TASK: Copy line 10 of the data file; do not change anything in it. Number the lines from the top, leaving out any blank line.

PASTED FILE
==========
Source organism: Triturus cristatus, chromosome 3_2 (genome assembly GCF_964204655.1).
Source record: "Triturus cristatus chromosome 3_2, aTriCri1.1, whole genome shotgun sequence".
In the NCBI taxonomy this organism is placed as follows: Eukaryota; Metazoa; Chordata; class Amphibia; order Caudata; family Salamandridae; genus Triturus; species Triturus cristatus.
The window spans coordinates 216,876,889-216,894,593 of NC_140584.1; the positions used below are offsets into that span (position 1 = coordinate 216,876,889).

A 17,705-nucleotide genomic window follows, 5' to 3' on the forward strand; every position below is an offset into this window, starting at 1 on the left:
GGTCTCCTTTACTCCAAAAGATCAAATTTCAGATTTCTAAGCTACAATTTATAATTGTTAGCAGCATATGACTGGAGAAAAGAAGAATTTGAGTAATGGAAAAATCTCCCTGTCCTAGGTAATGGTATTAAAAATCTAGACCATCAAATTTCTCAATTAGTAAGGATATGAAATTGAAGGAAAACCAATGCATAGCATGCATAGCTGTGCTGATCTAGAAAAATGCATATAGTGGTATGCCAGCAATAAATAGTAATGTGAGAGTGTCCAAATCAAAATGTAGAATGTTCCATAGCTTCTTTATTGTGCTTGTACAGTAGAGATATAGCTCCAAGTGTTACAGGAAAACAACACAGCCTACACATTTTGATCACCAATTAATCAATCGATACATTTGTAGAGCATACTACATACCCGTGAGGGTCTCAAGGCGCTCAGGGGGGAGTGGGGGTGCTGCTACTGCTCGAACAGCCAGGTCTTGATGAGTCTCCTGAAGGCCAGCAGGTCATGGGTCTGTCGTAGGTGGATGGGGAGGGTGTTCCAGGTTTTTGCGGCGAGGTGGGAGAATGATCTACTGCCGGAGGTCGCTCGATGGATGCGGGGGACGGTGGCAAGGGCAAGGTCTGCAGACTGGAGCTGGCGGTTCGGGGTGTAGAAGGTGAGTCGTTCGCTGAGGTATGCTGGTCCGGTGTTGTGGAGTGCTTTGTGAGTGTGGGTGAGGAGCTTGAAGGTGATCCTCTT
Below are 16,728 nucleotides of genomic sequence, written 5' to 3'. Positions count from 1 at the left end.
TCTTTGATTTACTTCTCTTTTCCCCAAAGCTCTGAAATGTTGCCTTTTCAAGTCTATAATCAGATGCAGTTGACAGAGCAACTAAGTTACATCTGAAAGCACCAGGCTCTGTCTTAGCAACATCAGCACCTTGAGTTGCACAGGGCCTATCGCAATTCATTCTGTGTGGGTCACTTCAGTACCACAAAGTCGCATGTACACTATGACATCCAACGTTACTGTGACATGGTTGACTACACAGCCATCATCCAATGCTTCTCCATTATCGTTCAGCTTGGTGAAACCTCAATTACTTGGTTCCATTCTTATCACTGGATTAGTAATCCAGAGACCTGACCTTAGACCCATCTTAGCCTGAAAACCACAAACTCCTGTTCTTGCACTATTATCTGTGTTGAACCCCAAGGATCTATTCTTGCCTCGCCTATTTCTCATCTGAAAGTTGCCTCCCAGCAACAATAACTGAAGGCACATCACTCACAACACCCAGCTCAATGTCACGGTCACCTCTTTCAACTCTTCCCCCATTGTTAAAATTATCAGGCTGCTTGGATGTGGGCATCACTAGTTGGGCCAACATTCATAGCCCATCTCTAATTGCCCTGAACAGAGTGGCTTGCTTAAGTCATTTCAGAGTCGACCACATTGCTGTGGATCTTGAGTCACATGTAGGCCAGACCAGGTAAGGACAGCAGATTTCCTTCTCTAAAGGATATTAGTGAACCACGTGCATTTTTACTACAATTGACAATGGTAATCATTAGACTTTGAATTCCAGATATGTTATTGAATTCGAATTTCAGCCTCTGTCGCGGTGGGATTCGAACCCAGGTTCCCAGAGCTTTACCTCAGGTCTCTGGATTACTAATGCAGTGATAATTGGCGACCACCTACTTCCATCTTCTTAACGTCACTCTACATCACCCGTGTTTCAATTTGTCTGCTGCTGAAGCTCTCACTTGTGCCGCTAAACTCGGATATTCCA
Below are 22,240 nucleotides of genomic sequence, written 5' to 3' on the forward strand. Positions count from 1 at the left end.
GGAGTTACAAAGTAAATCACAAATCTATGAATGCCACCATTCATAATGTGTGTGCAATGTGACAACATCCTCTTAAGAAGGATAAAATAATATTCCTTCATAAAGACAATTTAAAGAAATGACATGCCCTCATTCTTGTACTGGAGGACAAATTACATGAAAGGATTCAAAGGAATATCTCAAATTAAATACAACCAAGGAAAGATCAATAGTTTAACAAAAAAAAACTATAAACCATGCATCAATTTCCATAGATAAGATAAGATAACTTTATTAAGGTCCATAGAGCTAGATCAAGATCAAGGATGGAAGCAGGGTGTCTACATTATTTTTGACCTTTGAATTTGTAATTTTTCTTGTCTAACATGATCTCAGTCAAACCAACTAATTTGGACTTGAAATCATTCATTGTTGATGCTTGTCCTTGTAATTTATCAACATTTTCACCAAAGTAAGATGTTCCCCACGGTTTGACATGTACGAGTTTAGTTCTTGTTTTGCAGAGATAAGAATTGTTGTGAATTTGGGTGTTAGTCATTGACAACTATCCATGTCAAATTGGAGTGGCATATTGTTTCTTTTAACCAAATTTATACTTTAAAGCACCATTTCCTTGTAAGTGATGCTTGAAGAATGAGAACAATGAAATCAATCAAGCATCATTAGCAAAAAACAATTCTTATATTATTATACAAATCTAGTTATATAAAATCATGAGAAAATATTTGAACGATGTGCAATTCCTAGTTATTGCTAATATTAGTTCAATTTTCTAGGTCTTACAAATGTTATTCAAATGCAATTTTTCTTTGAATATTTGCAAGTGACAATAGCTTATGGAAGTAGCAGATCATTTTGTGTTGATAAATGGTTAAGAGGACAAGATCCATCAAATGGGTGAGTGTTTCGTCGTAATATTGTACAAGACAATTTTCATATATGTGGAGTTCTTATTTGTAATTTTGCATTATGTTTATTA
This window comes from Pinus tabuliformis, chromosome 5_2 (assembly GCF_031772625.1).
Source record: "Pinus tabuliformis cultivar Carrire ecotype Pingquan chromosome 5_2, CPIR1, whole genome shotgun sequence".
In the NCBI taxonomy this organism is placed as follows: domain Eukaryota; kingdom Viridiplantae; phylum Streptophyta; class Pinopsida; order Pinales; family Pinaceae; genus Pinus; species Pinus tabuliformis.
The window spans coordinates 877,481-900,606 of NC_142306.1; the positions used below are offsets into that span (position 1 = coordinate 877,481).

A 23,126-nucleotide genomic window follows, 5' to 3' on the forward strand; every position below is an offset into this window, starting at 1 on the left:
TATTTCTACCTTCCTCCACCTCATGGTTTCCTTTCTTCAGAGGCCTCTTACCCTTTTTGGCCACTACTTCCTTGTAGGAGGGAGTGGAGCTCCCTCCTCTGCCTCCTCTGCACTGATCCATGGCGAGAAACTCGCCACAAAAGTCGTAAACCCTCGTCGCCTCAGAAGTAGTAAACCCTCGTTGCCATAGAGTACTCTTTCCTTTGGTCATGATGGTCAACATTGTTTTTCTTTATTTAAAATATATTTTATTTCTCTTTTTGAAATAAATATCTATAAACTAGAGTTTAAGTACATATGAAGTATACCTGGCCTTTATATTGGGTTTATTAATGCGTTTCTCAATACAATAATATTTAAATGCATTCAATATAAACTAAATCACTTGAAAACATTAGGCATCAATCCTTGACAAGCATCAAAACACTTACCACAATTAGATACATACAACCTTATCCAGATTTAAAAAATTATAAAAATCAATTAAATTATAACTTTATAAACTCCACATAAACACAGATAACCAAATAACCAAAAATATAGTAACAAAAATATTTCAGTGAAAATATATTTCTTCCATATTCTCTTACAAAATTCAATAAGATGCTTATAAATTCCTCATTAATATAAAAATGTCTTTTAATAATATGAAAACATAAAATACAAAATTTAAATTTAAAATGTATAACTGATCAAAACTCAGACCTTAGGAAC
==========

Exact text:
GGAGTTACAAAGTAAATCACAAATCTATGAATGCCACCATTCATAATGTGTGTGCAATGTGACAACATCCTCTTAAGAAGGATAAAATAATATTCCTTCATAAAGACAATTTAAAGAAATGACATGCCCTCATTCTTGTACTGGAGGACAAATTACATGAAAGGATTCAAAGGAATATCTCAAATTAAATACAACCAAGGAAAGATCAATAGTTTAACAAAAAAAAACTATAAACCATGCATCAATTTCCATAGATAAGATAAGATAACTTTATTAAGGTCCATAGAGCTAGATCAAGATCAAGGATGGAAGCAGGGTGTCTACATTATTTTTGACCTTTGAATTTGTAATTTTTCTTGTCTAACATGATCTCAGTCAAACCAACTAATTTGGACTTGAAATCATTCATTGTTGATGCTTGTCCTTGTAATTTATCAACATTTTCACCAAAGTAAGATGTTCCCCACGGTTTGACATGTACGAGTTTAGTTCTTGTTTTGCAGAGATAAGAATTGTTGTGAATTTGGGTGTTAGTCATTGACAACTATCCATGTCAAATTGGAGTGGCATATTGTTTCTTTTAACCAAATTTATACTTTAAAGCACCATTTCCTTGTAAGTGATGCTTGAAGAATGAGAACAATGAAATCAATCAAGCATCATTAGCAAAAAACAATTCTTATATTATTATACAAATCTAGTTATATAAAATCATGAGAAAATATTTGAACGATGTGCAATTCCTAGTTATTGCTAATATTAGTTCAATTTTCTAGGTCTTACAAATGTTATTCAAATGCAATTTTTCTTTGAATATTTGCAAGTGACAATAGCTTATGGAAGTAGCAGATCATTTTGTGTTGATAAATGGTTAAGAGGACAAGATCCATCAAATGGGTGAGTGTTTCGTCGTAATATTGTACAAGACAATTTTCATATATGTGGAGTTCTTATTTGTAATTTTGCATTATGTTTATTA